Google OnHub is a wireless router designed for home use including those with a home automation system. This is yet another experimental project from the Internet search and technology giant and since it’s Google some may wonder if more advertising is on the way based on personal Internet activity. That and many other questions remain, so let’s dive into the details about OnHub.

Google OnHub wireless router

Google OnHub

OnHub Features and Functionality

OnHub retails for around $200 which puts it right in the range of other high end wireless routers. Unlike similar products, however, there are only two wired ports, one for a cable modem and one for an Ethernet cable. Google claims the lack of cables enhances the router’s look, and it’s true that the sleek design might make you wonder if it’s an Apple product. Their main point is if a visually attractive wireless router is placed out in the open, overall wireless performance is improved.

Some power users might disagree and would probably prefer a few more LAN ports, especially since the OnHub still needs to reside close to your cable modem.  When considering a device where function remains more important than style, perhaps looks don’t really matter.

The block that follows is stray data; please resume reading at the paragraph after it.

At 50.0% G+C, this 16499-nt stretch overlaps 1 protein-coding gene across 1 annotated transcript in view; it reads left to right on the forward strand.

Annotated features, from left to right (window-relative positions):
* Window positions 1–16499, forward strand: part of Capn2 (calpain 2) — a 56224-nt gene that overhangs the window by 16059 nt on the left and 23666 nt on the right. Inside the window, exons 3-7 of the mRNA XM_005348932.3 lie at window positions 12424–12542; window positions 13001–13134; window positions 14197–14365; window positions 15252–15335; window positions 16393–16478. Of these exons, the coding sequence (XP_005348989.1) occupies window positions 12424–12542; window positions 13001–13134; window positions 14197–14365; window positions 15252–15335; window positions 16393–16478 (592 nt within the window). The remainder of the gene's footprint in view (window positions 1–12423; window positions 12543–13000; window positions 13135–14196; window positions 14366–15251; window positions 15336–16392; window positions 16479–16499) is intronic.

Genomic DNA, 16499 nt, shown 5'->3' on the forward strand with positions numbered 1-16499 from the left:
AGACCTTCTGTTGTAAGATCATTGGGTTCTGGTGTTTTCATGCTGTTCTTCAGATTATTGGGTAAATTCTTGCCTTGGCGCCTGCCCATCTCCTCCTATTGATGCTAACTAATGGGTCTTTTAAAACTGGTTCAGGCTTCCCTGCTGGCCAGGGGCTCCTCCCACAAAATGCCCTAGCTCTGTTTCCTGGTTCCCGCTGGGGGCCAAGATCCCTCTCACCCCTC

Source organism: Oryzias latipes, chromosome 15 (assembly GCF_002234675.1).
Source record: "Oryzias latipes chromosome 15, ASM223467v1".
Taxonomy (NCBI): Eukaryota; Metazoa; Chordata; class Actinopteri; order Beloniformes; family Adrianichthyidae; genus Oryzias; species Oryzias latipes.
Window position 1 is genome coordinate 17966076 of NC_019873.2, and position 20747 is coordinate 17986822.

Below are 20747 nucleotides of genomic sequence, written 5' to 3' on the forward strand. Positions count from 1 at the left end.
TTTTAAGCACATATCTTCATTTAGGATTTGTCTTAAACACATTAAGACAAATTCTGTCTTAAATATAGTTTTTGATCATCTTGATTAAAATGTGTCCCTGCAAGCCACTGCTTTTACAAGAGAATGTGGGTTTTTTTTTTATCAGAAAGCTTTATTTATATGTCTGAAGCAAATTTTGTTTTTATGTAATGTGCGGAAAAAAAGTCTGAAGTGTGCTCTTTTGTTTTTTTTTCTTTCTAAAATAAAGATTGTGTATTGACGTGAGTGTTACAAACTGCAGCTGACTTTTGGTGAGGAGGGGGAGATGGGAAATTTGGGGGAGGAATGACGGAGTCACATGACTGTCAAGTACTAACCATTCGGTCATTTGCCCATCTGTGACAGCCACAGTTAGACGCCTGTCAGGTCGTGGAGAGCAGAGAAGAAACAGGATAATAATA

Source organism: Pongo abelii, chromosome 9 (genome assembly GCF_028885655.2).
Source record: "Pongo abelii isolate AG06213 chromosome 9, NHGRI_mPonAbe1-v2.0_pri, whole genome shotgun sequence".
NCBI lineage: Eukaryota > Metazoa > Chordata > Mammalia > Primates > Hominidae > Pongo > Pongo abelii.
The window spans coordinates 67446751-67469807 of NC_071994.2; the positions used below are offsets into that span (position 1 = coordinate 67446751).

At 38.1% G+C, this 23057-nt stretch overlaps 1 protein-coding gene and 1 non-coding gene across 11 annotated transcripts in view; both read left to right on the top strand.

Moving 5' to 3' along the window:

Setting up the router is only possible using an app for the Android or iOS platforms and you also need a Google account. The lack of a web browser management option is a surprising oversight. In fact, OnHub’s current overall functionality is pretty limited, but Google promises significant feature updates over time.

The OnHub sports 13 antennas, giving it dual-band capability, important for streaming media uses requiring fast Internet speed. A 3-inch speaker is only functional during the device’s setup. There’s no volume control and it can’t play music. The included Bluetooth and ZigBee support hint at future home automation features, but they aren’t currently active.

Privacy Concerns with a Google Router?

Even with so much functionality disabled at launch, the OnHub appears to offer the quality performance typical of most high-end routers. If your family primarily uses mobile devices, videogame systems, and smart TVs instead of computers, its lack of wired ports isn’t a big problem.

Google promises it doesn’t track the websites you visit or the content you stream, but you still need an account with the search giant to use the OnHub. If you already embrace the company’s myriad of products, including Gmail, Android, Chromecast, and more, this isn’t a huge issue.

Many tech reviews of the router have been lukewarm, but if you’re a fan of Google with an eye towards sleek design, the OnHub makes for a decent choice in a wireless router. Here’s hoping the company adds functionality to the device in the short term.